Waste Management Behaviour Change Needed in Wake of China Recyclables Import Ban

A waste management expert claims residents need to change their recycling behaviours, with a looming potential national recycling crisis on the cards.

City of Cockburn waste manager Lyall Davieson said people need to be more aware of the consequences of waste, after China banned the import of recyclable materials in January.

“There are people out there to either don’t care or don’t know and don’t want to know,” City of Cockburn waste manager Lyall Davieson said.

Mr Davidson said there was not enough understanding about recyclables and people needed to be aware of what they were putting in their recycling bin to prevent contamination.

“Contamination, it comes from what the people put in the yellow top bins,” he said.

“We don’t want gas bottles or clothes or hose pipe or electrical cables or e-waste or anything in the recycle bin like that.”

“We want the standard recyclable materials like newspaper and cans and aluminium cans and drink bottles and milk bottles, newspaper cardboard.”

Mr Davieson said the City of Cockburn would be rolling out an education program with the introduction of a third bin as part of a three bin system.

“We’ll knock on every resident that has a property greater than 400 square metres and educate them,” he said.

“We certainly feel that to improve the service and to improve environmental outcomes we’ll be endeavouring to make sure that people become aware of their responsibility.”

The State Government will urge every local government council to use red, yellow and green bins for household waste, despite trials of the bin system in a number of councils.

The system uses a red bin for general waste, yellow for recyclables and green for organic waste system, to help reduce contamination by maintaining source separation.

It comes after China enforced its new “National Sword” policy on January 1 this year, banning import of recyclable materials.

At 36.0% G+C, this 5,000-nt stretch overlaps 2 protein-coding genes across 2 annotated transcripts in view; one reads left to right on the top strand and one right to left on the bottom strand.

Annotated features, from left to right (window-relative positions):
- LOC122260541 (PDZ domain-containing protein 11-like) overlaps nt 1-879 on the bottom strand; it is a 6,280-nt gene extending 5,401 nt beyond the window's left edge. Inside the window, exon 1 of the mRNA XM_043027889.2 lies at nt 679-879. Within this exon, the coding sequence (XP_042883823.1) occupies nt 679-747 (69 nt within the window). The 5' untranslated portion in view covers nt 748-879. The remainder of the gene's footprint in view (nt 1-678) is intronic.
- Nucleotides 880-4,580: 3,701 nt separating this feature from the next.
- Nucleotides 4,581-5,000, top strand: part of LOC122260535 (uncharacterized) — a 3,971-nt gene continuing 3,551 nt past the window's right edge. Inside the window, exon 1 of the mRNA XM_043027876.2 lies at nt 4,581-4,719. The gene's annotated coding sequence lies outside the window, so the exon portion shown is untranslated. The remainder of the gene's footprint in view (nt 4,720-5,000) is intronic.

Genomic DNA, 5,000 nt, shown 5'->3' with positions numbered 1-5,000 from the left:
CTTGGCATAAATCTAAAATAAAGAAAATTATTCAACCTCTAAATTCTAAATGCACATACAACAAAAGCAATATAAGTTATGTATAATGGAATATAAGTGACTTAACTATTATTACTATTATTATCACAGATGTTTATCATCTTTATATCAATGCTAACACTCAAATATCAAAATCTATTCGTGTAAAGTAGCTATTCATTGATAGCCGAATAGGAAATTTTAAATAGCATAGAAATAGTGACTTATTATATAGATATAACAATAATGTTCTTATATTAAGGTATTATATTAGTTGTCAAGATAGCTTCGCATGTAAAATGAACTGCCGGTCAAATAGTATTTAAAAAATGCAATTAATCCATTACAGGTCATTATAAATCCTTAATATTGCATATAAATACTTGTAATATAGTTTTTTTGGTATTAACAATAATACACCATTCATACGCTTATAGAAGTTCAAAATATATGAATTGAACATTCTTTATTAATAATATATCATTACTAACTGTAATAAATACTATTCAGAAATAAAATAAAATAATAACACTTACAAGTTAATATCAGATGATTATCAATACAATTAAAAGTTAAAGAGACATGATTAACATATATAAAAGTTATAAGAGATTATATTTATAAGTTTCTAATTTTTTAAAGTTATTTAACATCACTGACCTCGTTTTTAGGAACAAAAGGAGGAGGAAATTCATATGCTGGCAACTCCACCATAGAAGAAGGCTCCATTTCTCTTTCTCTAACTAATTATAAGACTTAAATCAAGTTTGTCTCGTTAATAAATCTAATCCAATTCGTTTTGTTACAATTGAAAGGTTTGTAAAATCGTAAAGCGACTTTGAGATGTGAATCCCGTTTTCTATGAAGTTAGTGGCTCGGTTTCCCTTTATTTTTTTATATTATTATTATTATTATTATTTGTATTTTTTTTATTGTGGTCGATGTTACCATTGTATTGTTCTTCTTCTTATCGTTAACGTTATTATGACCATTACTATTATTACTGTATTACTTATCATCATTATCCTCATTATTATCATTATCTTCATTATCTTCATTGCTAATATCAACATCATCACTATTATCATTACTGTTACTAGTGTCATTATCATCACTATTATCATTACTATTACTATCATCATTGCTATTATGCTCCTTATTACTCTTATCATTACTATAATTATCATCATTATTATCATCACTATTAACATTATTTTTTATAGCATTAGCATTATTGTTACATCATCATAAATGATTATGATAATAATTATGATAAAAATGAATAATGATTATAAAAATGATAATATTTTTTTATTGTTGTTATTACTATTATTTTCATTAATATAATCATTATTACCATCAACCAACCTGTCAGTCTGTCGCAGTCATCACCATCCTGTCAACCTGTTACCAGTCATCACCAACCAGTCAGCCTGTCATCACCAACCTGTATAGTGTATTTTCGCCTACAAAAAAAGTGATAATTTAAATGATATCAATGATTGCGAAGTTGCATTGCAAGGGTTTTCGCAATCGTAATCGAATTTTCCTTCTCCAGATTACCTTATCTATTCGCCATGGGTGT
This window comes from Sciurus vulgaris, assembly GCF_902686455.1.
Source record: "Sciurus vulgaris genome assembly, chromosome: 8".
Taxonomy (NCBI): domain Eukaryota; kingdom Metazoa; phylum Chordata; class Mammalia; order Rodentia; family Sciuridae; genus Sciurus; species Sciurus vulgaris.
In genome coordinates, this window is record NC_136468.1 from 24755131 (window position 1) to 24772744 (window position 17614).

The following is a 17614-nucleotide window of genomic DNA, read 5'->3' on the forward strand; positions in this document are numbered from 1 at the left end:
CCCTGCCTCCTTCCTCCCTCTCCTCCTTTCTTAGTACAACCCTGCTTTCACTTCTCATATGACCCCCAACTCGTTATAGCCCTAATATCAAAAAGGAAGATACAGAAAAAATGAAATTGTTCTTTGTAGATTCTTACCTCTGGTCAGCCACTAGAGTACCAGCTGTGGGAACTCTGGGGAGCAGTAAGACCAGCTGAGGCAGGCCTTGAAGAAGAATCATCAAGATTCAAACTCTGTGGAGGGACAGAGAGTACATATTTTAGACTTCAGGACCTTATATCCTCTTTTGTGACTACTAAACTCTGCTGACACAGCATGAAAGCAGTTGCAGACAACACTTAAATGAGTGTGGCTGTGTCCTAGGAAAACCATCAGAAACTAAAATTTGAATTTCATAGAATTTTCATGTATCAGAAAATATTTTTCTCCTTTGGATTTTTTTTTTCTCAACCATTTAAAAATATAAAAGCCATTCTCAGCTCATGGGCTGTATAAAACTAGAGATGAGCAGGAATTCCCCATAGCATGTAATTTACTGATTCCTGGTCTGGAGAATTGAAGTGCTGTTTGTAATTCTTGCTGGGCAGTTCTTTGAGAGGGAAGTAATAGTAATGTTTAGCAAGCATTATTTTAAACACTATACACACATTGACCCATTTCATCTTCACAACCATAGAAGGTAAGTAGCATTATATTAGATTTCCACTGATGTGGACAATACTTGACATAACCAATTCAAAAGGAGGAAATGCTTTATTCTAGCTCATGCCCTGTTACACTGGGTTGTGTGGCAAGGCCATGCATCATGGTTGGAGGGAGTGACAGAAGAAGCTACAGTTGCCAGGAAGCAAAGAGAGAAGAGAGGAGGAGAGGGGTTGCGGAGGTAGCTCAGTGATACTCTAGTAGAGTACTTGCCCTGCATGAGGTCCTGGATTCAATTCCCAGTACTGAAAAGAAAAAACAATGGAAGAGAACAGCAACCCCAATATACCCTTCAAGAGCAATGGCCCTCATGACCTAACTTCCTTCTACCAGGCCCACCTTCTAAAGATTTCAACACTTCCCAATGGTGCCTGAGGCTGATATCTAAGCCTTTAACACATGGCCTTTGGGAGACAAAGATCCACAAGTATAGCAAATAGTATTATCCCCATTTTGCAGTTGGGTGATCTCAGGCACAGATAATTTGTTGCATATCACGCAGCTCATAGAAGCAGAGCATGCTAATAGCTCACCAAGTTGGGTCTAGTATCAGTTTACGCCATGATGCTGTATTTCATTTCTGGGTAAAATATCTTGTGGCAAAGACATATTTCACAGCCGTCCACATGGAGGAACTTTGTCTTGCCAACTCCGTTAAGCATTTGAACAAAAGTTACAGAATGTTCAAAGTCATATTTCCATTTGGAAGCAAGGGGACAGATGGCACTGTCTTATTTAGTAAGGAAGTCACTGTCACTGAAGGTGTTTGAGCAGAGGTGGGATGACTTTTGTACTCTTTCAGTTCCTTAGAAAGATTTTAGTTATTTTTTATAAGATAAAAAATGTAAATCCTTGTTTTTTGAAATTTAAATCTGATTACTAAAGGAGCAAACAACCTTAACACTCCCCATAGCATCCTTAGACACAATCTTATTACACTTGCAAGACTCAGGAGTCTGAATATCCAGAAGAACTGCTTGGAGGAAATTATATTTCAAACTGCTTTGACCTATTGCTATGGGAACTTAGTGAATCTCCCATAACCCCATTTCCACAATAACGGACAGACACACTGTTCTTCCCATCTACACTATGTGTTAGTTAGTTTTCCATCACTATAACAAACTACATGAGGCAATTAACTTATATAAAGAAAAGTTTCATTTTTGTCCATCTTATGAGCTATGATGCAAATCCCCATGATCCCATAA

The policy bans 24 types of solid waste including various plastics and unsorted mixed papers, and sets a tougher standard for contamination levels.

China also announced in November 2017 that it would also be introducing a 0.5 per cent contamination limit on imports of waste materials including paper, cardboard and plastics.

The National Sword policy follows China’s 10 month “Green Fence” policy, which set initial standards for lower recycling contamination levels.

WA Waste Authority Chairman Marcus Geisler said China’s ban was “not a ban on recyclables”.

“This is a ban on waste,” Mr Geisler said.

He said the country was trying to improve the environment.

“China in my opinion, they’re just trying to clean up their act,” he said.

“You see pictures now of Beijing, they actually have blue skies instead of the smoky skies in 2005 and 2008.”

“They’re just trying to protect their environment.”

Mr Geisler said it had an impact on Australia’s recycling industry.

“That puts pressure on what we do, because in reality we’re not recycling in Australia,” he said.

“We are sorting in Australia and sending our recyclables to other countries to be recycled.”

However, WA councils claim they are not affected by the ban, with the state’s recyclable waste not sent to China.

“The news they’re getting really applies to the eastern states and not to the west of Australia,” City of Melville Mayor Russell Aubrey said.

“Our recycling product goes to Indonesia, it goes to Malaysia, but it does not go to China.”

Mr Aubrey said trial of the colour-coded bin system had been well received but it would remain a battle to reduce contamination to recyclable materials.

“The big concern for me as mayor and for all those that really value recycling processes is that the community continues to engage and continue along the same path of recycling as they always have, to make sure that our recycling streams are kept as pure as possible,” he said.

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